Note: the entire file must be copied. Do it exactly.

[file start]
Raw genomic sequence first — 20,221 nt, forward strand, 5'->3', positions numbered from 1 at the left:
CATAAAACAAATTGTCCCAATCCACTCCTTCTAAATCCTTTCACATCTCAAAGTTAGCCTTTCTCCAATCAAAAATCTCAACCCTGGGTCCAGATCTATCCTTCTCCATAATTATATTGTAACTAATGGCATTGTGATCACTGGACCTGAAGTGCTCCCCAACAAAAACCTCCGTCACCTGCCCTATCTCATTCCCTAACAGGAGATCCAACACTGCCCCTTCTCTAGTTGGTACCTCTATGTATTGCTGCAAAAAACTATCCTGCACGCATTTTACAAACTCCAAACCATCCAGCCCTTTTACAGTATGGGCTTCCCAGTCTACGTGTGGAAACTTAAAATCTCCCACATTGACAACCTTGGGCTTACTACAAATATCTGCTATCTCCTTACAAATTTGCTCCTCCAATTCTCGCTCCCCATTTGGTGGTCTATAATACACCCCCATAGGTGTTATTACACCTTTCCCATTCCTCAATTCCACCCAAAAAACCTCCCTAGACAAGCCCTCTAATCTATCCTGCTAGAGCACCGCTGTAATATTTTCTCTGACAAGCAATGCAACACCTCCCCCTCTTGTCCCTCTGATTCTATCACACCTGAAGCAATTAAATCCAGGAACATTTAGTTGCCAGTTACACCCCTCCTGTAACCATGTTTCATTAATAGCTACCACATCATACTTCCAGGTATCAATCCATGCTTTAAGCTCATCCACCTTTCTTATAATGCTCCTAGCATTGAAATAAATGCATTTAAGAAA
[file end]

Raw genomic sequence first — 20,221 nt, forward strand, 5'->3', positions numbered from 1 at the left:
CATAAAACAAATTGTCCCAATCCACTCCTTCTAAATCCTTTCACATCTCAAAGTTAGCCTTTCTCCAATCAAAAATCTCAACCCTGGGTCCAGATCTATCCTTCTCCATAATTATATTGTAACTAATGGCATTGTGATCACTGGACCTGAAGTGCTCCCCAACAAAAACCTCCGTCACCTGCCCTATCTCATTCCCTAACAGGAGATCCAACACTGCCCCTTCTCTAGTTGGTACCTCTATGTATTGCTGCAAAAAACTATCCTGCACGCATTTTACAAACTCCAAACCATCCAGCCCTTTTACAGTATGGGCTTCCCAGTCTACGTGTGGAAACTTAAAATCTCCCACATTGACAACCTTGGGCTTACTACAAATATCTGCTATCTCCTTACAAATTTGCTCCTCCAATTCTCGCTCCCCATTTGGTGGTCTATAATACACCCCCATAGGTGTTATTACACCTTTCCCATTCCTCAATTCCACCCAAAAAACCTCCCTAGACAAGCCCTCTAATCTATCCTGCTAGAGCACCGCTGTAATATTTTCTCTGACAAGCAATGCAACACCTCCCCCTCTTGTCCCTCTGATTCTATCACACCTGAAGCAATTAAATCCAGGAACATTTAGTTGCCAGTTACACCCCTCCTGTAACCATGTTTCATTAATAGCTACCACATCATACTTCCAGGTATCAATCCATGCTTTAAGCTCATCCACCTTTCTTATAATGCTCCTAGCATTGAAATAAATGCATTTAAGAAA